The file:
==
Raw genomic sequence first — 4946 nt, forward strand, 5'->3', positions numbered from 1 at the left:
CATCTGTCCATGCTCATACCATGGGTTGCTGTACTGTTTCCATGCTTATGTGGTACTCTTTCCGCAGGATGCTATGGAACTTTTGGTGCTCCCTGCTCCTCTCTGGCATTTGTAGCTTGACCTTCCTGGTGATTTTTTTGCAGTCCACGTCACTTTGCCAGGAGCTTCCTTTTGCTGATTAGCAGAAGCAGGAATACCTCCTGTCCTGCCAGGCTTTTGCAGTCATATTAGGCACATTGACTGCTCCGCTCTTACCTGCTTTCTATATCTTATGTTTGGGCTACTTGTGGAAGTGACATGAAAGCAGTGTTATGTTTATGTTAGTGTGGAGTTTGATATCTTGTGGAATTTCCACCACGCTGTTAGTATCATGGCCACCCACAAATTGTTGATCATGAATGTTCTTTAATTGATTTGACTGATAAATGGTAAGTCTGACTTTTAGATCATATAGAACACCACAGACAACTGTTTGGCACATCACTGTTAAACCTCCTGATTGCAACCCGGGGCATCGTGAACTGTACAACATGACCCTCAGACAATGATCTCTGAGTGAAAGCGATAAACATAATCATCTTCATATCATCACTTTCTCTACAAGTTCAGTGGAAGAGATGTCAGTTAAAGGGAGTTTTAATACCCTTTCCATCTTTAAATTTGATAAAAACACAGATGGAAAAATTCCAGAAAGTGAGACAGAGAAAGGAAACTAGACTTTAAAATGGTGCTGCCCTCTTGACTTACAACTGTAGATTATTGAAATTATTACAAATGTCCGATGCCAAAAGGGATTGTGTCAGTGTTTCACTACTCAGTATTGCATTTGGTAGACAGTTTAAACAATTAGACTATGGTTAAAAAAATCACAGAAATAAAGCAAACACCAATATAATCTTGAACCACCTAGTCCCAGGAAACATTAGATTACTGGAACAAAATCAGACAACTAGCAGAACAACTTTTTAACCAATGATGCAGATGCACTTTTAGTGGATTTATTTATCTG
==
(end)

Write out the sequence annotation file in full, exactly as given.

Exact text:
Raw genomic sequence first — 4946 nt, forward strand, 5'->3', positions numbered from 1 at the left:
CATCTGTCCATGCTCATACCATGGGTTGCTGTACTGTTTCCATGCTTATGTGGTACTCTTTCCGCAGGATGCTATGGAACTTTTGGTGCTCCCTGCTCCTCTCTGGCATTTGTAGCTTGACCTTCCTGGTGATTTTTTTGCAGTCCACGTCACTTTGCCAGGAGCTTCCTTTTGCTGATTAGCAGAAGCAGGAATACCTCCTGTCCTGCCAGGCTTTTGCAGTCATATTAGGCACATTGACTGCTCCGCTCTTACCTGCTTTCTATATCTTATGTTTGGGCTACTTGTGGAAGTGACATGAAAGCAGTGTTATGTTTATGTTAGTGTGGAGTTTGATATCTTGTGGAATTTCCACCACGCTGTTAGTATCATGGCCACCCACAAATTGTTGATCATGAATGTTCTTTAATTGATTTGACTGATAAATGGTAAGTCTGACTTTTAGATCATATAGAACACCACAGACAACTGTTTGGCACATCACTGTTAAACCTCCTGATTGCAACCCGGGGCATCGTGAACTGTACAACATGACCCTCAGACAATGATCTCTGAGTGAAAGCGATAAACATAATCATCTTCATATCATCACTTTCTCTACAAGTTCAGTGGAAGAGATGTCAGTTAAAGGGAGTTTTAATACCCTTTCCATCTTTAAATTTGATAAAAACACAGATGGAAAAATTCCAGAAAGTGAGACAGAGAAAGGAAACTAGACTTTAAAATGGTGCTGCCCTCTTGACTTACAACTGTAGATTATTGAAATTATTACAAATGTCCGATGCCAAAAGGGATTGTGTCAGTGTTTCACTACTCAGTATTGCATTTGGTAGACAGTTTAAACAATTAGACTATGGTTAAAAAAATCACAGAAATAAAGCAAACACCAATATAATCTTGAACCACCTAGTCCCAGGAAACATTAGATTACTGGAACAAAATCAGACAACTAGCAGAACAACTTTTTAACCAATGATGCAGATGCACTTTTAGTGGATTTATTTATCTG